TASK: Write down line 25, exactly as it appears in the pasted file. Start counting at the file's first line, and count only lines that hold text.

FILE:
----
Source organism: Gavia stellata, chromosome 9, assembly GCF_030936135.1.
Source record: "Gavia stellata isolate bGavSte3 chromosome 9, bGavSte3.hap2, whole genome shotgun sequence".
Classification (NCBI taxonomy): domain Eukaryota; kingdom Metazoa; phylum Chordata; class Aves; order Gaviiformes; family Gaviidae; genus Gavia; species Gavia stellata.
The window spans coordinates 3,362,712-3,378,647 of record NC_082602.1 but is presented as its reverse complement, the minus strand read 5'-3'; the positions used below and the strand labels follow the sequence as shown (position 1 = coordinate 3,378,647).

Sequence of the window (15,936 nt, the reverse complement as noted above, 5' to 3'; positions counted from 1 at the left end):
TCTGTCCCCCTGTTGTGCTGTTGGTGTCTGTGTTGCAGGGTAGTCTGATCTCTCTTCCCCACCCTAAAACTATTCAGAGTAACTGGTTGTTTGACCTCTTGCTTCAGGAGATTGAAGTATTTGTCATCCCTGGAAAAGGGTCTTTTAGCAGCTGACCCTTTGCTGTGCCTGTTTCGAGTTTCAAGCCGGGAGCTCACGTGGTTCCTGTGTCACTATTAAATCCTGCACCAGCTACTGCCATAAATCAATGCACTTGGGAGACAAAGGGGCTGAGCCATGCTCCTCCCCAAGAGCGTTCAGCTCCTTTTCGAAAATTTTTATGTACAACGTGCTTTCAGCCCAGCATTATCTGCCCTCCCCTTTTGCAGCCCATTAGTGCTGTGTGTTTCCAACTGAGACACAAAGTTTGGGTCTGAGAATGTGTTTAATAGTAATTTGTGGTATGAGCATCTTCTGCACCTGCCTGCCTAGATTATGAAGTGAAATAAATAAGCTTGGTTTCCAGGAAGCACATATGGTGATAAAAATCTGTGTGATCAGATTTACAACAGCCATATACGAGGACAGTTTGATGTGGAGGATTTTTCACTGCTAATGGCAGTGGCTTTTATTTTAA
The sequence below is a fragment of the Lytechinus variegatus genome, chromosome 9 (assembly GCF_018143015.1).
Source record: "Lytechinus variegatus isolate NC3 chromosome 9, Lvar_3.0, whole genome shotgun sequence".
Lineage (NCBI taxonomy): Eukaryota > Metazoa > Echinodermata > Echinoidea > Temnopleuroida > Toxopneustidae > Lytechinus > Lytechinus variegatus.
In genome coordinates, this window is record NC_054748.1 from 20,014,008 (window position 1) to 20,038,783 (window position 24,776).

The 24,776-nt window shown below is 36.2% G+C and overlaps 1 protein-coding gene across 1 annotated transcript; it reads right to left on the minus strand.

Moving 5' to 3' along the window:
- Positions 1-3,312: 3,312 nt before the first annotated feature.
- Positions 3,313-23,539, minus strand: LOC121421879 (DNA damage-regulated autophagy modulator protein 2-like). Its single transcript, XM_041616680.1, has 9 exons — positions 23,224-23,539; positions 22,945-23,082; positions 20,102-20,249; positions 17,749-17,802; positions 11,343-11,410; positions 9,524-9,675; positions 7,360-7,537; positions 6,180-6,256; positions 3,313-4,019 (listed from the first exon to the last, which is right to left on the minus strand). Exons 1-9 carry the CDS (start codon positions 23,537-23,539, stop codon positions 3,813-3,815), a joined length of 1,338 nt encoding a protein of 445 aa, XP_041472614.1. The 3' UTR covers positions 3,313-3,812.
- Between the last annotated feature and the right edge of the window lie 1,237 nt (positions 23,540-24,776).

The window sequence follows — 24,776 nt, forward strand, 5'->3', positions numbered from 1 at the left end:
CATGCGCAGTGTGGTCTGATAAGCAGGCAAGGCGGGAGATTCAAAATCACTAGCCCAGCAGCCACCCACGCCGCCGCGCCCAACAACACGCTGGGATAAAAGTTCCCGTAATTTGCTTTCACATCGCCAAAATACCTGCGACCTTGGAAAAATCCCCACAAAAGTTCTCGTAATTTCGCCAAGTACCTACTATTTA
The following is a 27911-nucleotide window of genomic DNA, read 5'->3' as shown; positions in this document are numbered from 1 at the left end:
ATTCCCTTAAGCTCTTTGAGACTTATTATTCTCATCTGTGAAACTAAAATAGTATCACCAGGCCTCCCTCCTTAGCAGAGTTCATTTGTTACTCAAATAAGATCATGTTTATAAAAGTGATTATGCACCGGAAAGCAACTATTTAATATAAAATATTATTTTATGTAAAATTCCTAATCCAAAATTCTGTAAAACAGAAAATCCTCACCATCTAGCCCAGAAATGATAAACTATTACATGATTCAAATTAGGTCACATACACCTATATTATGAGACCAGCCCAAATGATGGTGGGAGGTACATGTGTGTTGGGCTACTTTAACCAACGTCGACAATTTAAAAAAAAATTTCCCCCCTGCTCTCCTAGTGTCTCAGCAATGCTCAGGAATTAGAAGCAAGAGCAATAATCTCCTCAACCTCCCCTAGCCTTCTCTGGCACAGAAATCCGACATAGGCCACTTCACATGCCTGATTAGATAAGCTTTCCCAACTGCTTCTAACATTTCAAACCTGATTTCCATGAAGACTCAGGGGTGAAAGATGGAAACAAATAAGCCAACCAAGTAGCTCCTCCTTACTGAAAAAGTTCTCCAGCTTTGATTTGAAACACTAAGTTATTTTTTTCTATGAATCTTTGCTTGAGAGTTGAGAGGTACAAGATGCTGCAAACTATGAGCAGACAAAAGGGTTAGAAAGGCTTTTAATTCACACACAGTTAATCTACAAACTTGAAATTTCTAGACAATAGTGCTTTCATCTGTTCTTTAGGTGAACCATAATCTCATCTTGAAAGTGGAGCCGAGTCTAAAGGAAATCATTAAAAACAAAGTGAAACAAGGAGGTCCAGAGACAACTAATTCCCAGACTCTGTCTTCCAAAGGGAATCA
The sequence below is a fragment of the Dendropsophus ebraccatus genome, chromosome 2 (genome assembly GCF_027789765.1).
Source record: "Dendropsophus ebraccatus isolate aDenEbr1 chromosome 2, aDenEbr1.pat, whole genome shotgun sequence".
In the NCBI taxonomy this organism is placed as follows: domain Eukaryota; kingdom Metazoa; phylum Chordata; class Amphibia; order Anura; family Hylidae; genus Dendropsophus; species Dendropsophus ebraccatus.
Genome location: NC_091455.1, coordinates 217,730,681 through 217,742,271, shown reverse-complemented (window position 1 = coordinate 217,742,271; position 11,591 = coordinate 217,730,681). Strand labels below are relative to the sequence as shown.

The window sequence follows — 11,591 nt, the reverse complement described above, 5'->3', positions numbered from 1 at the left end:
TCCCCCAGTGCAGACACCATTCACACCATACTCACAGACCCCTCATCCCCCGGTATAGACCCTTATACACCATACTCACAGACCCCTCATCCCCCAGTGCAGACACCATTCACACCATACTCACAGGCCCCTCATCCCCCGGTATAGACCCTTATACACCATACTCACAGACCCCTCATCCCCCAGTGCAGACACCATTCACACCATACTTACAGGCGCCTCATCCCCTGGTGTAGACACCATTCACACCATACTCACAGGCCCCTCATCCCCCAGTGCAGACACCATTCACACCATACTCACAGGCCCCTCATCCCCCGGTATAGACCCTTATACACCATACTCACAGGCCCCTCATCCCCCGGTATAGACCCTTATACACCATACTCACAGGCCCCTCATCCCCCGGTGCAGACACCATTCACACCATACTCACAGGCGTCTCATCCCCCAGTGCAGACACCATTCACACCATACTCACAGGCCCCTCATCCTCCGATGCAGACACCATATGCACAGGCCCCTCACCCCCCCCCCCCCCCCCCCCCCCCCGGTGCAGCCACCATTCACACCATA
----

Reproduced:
TCCCCCAGTGCAGACACCATTCACACCATACTCACAGACCCCTCATCCCCCGGTATAGACCCTTATACACCATACTCACAGACCCCTCATCCCCCAGTGCAGACACCATTCACACCATACTCACAGGCCCCTCATCCCCCGGTATAGACCCTTATACACCATACTCACAGACCCCTCATCCCCCAGTGCAGACACCATTCACACCATACTTACAGGCGCCTCATCCCCTGGTGTAGACACCATTCACACCATACTCACAGGCCCCTCATCCCCCAGTGCAGACACCATTCACACCATACTCACAGGCCCCTCATCCCCCGGTATAGACCCTTATACACCATACTCACAGGCCCCTCATCCCCCGGTATAGACCCTTATACACCATACTCACAGGCCCCTCATCCCCCGGTGCAGACACCATTCACACCATACTCACAGGCGTCTCATCCCCCAGTGCAGACACCATTCACACCATACTCACAGGCCCCTCATCCTCCGATGCAGACACCATATGCACAGGCCCCTCACCCCCCCCCCCCCCCCCCCCCCCCCGGTGCAGCCACCATTCACACCATA